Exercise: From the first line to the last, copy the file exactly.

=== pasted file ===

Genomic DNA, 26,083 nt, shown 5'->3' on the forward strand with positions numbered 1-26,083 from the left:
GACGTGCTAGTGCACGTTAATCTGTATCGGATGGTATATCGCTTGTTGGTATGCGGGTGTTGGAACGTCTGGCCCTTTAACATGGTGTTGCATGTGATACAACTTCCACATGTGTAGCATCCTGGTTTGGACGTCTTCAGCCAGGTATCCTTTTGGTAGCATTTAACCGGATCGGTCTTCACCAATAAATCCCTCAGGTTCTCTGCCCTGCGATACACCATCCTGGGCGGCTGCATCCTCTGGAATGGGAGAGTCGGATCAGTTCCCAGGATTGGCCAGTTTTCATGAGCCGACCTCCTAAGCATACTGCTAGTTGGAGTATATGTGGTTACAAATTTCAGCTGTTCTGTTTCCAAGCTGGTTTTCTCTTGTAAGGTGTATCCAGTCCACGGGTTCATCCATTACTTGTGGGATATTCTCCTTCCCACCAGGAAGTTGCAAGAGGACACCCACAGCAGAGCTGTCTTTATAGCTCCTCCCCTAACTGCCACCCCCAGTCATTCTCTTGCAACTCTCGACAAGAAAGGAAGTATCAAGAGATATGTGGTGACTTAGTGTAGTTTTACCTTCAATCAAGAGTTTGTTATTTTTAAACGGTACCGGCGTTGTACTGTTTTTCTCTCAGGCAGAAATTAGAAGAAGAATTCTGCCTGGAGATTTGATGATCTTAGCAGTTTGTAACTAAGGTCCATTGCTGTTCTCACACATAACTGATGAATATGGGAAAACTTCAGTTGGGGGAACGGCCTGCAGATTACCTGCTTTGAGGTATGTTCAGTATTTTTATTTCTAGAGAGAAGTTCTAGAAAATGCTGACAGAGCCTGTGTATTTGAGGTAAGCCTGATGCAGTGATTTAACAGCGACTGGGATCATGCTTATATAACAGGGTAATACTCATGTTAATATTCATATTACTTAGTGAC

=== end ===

Genomic DNA, 26,083 nt, shown 5'->3' on the forward strand with positions numbered 1-26,083 from the left:
GACGTGCTAGTGCACGTTAATCTGTATCGGATGGTATATCGCTTGTTGGTATGCGGGTGTTGGAACGTCTGGCCCTTTAACATGGTGTTGCATGTGATACAACTTCCACATGTGTAGCATCCTGGTTTGGACGTCTTCAGCCAGGTATCCTTTTGGTAGCATTTAACCGGATCGGTCTTCACCAATAAATCCCTCAGGTTCTCTGCCCTGCGATACACCATCCTGGGCGGCTGCATCCTCTGGAATGGGAGAGTCGGATCAGTTCCCAGGATTGGCCAGTTTTCATGAGCCGACCTCCTAAGCATACTGCTAGTTGGAGTATATGTGGTTACAAATTTCAGCTGTTCTGTTTCCAAGCTGGTTTTCTCTTGTAAGGTGTATCCAGTCCACGGGTTCATCCATTACTTGTGGGATATTCTCCTTCCCACCAGGAAGTTGCAAGAGGACACCCACAGCAGAGCTGTCTTTATAGCTCCTCCCCTAACTGCCACCCCCAGTCATTCTCTTGCAACTCTCGACAAGAAAGGAAGTATCAAGAGATATGTGGTGACTTAGTGTAGTTTTACCTTCAATCAAGAGTTTGTTATTTTTAAACGGTACCGGCGTTGTACTGTTTTTCTCTCAGGCAGAAATTAGAAGAAGAATTCTGCCTGGAGATTTGATGATCTTAGCAGTTTGTAACTAAGGTCCATTGCTGTTCTCACACATAACTGATGAATATGGGAAAACTTCAGTTGGGGGAACGGCCTGCAGATTACCTGCTTTGAGGTATGTTCAGTATTTTTATTTCTAGAGAGAAGTTCTAGAAAATGCTGACAGAGCCTGTGTATTTGAGGTAAGCCTGATGCAGTGATTTAACAGCGACTGGGATCATGCTTATATAACAGGGTAATACTCATGTTAATATTCATATTACTTAGTGAC